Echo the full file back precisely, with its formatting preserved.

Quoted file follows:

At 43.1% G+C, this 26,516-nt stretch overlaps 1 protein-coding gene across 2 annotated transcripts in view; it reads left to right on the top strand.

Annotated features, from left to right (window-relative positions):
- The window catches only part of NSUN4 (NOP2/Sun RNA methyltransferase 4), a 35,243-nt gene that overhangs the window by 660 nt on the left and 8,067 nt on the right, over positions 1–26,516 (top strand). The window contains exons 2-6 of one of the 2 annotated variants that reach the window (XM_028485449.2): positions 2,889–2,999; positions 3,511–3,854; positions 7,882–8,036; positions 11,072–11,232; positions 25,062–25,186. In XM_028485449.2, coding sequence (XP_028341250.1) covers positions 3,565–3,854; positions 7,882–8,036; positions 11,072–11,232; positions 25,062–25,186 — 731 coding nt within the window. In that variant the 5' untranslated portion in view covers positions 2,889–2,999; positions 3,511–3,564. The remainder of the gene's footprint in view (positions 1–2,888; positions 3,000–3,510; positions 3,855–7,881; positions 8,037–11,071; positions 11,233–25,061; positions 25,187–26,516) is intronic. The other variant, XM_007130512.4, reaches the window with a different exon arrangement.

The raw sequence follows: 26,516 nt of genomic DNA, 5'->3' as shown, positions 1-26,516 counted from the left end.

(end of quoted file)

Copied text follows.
At 43.1% G+C, this 26,516-nt stretch overlaps 1 protein-coding gene across 2 annotated transcripts in view; it reads left to right on the top strand.

Annotated features, from left to right (window-relative positions):
- The window catches only part of NSUN4 (NOP2/Sun RNA methyltransferase 4), a 35,243-nt gene that overhangs the window by 660 nt on the left and 8,067 nt on the right, over positions 1–26,516 (top strand). The window contains exons 2-6 of one of the 2 annotated variants that reach the window (XM_028485449.2): positions 2,889–2,999; positions 3,511–3,854; positions 7,882–8,036; positions 11,072–11,232; positions 25,062–25,186. In XM_028485449.2, coding sequence (XP_028341250.1) covers positions 3,565–3,854; positions 7,882–8,036; positions 11,072–11,232; positions 25,062–25,186 — 731 coding nt within the window. In that variant the 5' untranslated portion in view covers positions 2,889–2,999; positions 3,511–3,564. The remainder of the gene's footprint in view (positions 1–2,888; positions 3,000–3,510; positions 3,855–7,881; positions 8,037–11,071; positions 11,233–25,061; positions 25,187–26,516) is intronic. The other variant, XM_007130512.4, reaches the window with a different exon arrangement.

The raw sequence follows: 26,516 nt of genomic DNA, 5'->3' as shown, positions 1-26,516 counted from the left end.